Education departments, due to the inherent limitations described above, are the root cause of the poor state of education. Consequently, governance in education needs a radical overhaul by transforming school education departments into corporate entities named basic education organizations (BSOs). These BSOs should be overseen by a board comprising appropriately qualified and dedicated individuals, including independent professionals, education experts, corporate leaders, and government officials.

BSOs must be guided by a clear objective of enhancing learning outcomes in public-sector schools, utilizing necessary human capital and enabling technologies, and employing professional management practices that include appraisal systems and oversight of schools and teachers. This structural overhaul is essential to break free from bureaucratic inertia and foster a culture of performance-driven governance.

Developing a comprehensive five-year national education plan with quarterly targets, publicly reporting outcomes, and updating the plan annually based on experience and emerging technologies is necessary. This iterative approach ensures adaptability and responsiveness to evolving educational needs and challenges.

Furthermore, there should be periodic third-party audits and reviews of governance and outcomes of aforementioned institutions undertaken by reputed organizations which must be made public.

Finally, the most critical reform needed to enhance learning outcomes is to increase investment in teachers. This includes ensuring merit-based recruitment, offering market-based salaries, implementing continuous professional development programmes, fostering innovation in teaching methodologies, leveraging enabling technologies, and establishing accountability measures for outcomes.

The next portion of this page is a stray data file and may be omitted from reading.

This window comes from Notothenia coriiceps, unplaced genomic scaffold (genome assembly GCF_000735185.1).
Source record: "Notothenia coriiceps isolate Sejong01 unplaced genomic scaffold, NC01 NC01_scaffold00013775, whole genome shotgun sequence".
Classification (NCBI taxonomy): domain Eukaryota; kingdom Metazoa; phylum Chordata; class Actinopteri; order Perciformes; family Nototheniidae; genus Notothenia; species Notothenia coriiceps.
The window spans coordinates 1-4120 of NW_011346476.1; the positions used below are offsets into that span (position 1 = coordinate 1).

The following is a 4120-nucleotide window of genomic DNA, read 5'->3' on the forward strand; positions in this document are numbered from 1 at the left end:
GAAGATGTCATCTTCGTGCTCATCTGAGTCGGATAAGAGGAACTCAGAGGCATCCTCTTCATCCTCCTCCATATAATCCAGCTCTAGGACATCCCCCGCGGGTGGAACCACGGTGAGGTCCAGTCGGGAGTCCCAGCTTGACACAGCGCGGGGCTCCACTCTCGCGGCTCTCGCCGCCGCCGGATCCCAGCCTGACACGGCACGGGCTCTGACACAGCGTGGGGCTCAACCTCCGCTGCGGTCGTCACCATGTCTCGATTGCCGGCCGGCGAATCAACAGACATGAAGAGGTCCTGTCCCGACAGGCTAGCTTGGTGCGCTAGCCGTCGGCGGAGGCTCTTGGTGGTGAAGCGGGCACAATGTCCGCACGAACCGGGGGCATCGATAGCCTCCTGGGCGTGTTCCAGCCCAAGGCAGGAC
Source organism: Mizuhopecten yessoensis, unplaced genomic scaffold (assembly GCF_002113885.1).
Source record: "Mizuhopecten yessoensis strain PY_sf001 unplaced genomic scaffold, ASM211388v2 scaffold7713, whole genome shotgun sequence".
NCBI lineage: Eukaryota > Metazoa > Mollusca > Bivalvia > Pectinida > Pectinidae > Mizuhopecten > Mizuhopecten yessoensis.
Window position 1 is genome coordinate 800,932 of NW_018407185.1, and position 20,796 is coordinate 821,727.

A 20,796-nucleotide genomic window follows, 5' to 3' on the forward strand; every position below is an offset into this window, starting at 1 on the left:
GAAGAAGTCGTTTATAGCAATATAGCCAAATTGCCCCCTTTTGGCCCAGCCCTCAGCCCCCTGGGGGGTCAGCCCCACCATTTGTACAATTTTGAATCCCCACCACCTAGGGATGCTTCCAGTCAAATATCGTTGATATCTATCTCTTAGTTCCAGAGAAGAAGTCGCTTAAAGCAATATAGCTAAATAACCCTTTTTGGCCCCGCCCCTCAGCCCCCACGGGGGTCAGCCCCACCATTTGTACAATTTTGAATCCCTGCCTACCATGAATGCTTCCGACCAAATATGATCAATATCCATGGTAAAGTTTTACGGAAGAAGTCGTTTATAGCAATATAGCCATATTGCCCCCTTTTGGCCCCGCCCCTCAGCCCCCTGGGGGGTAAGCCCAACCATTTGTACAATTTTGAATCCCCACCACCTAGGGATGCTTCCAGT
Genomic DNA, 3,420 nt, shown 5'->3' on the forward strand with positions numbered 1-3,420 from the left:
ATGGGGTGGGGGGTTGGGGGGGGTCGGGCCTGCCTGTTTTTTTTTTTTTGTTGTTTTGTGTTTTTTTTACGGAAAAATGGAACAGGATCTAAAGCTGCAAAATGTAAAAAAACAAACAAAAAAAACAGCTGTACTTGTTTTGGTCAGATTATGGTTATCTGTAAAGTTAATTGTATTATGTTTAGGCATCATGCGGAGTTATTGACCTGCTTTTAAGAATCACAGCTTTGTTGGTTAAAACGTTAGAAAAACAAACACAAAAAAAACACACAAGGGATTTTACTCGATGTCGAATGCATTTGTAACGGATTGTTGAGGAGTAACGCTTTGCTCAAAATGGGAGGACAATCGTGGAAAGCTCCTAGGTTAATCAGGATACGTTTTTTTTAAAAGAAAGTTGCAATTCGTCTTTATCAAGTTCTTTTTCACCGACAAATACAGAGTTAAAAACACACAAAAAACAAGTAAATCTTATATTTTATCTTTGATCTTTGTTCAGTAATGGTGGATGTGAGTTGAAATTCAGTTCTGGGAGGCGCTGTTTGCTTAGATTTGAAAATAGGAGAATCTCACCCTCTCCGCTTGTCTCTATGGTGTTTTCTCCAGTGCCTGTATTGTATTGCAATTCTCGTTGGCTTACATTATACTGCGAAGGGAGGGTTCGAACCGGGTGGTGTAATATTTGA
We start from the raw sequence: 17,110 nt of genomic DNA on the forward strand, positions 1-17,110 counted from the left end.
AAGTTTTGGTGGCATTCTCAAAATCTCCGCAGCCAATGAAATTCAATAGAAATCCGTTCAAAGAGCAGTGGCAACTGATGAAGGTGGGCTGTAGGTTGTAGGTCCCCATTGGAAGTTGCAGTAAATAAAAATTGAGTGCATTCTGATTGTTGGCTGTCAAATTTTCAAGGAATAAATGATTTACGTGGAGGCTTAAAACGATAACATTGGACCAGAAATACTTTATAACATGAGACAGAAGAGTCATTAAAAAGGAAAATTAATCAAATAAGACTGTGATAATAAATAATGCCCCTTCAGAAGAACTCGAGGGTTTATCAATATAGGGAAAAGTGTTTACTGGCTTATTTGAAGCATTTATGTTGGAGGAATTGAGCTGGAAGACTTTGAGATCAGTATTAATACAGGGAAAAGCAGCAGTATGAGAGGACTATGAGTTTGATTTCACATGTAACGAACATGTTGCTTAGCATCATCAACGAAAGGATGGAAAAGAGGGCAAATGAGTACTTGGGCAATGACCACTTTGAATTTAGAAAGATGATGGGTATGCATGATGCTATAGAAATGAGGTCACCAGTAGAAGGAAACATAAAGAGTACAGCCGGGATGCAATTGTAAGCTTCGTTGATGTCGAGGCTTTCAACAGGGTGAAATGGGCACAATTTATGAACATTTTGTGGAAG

However, these reforms are unlikely to be effectively implemented by education departments alone due to the inherent limitations outlined earlier. Therefore, governments should explore the options of leveraging the private sector and remunerating based on outcomes, a concept referred to as public funding for private execution.

Models such as the Punjab Education Foundation (PEF) and the Sindh Education Foundation (SEF), which are widely recognized as exemplary public-private partnership models, are well-suited to achieve these objectives.

Improving basic education is pivotal for Pakistan’s progress in the 21st century. By embracing bold reforms and prioritizing learning outcomes, Pakistan can chart a path towards achieving universal education and enhancing the quality of its human resources, thereby laying the foundation for sustainable development and growth.

The writer is a former

managing partner of a leading professional services firm and has done extensive work on governance in the public and private sectors. He tweets/posts @Asad_Ashah